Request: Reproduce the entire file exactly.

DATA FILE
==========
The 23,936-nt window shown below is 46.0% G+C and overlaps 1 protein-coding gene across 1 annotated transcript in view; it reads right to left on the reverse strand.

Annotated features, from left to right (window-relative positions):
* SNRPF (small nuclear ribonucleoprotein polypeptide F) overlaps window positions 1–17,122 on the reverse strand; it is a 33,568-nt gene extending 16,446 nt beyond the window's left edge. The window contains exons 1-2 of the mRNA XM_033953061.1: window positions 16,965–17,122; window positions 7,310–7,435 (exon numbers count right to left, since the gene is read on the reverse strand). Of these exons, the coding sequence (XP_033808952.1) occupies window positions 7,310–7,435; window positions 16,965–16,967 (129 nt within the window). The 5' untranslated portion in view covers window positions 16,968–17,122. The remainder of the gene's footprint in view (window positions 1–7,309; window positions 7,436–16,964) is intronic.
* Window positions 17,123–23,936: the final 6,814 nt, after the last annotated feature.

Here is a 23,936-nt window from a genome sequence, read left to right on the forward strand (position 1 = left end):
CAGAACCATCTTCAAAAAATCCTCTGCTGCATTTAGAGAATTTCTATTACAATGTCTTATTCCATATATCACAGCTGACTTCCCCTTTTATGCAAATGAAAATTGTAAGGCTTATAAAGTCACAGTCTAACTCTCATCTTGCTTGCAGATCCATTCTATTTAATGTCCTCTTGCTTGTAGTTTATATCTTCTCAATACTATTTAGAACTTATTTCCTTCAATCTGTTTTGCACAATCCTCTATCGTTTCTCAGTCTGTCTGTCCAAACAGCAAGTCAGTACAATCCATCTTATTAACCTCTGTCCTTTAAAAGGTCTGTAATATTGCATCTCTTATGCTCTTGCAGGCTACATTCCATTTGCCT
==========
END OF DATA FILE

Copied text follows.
The 23,936-nt window shown below is 46.0% G+C and overlaps 1 protein-coding gene across 1 annotated transcript in view; it reads right to left on the reverse strand.

Annotated features, from left to right (window-relative positions):
* SNRPF (small nuclear ribonucleoprotein polypeptide F) overlaps window positions 1–17,122 on the reverse strand; it is a 33,568-nt gene extending 16,446 nt beyond the window's left edge. The window contains exons 1-2 of the mRNA XM_033953061.1: window positions 16,965–17,122; window positions 7,310–7,435 (exon numbers count right to left, since the gene is read on the reverse strand). Of these exons, the coding sequence (XP_033808952.1) occupies window positions 7,310–7,435; window positions 16,965–16,967 (129 nt within the window). The 5' untranslated portion in view covers window positions 16,968–17,122. The remainder of the gene's footprint in view (window positions 1–7,309; window positions 7,436–16,964) is intronic.
* Window positions 17,123–23,936: the final 6,814 nt, after the last annotated feature.

Here is a 23,936-nt window from a genome sequence, read left to right on the forward strand (position 1 = left end):
CAGAACCATCTTCAAAAAATCCTCTGCTGCATTTAGAGAATTTCTATTACAATGTCTTATTCCATATATCACAGCTGACTTCCCCTTTTATGCAAATGAAAATTGTAAGGCTTATAAAGTCACAGTCTAACTCTCATCTTGCTTGCAGATCCATTCTATTTAATGTCCTCTTGCTTGTAGTTTATATCTTCTCAATACTATTTAGAACTTATTTCCTTCAATCTGTTTTGCACAATCCTCTATCGTTTCTCAGTCTGTCTGTCCAAACAGCAAGTCAGTACAATCCATCTTATTAACCTCTGTCCTTTAAAAGGTCTGTAATATTGCATCTCTTATGCTCTTGCAGGCTACATTCCATTTGCCT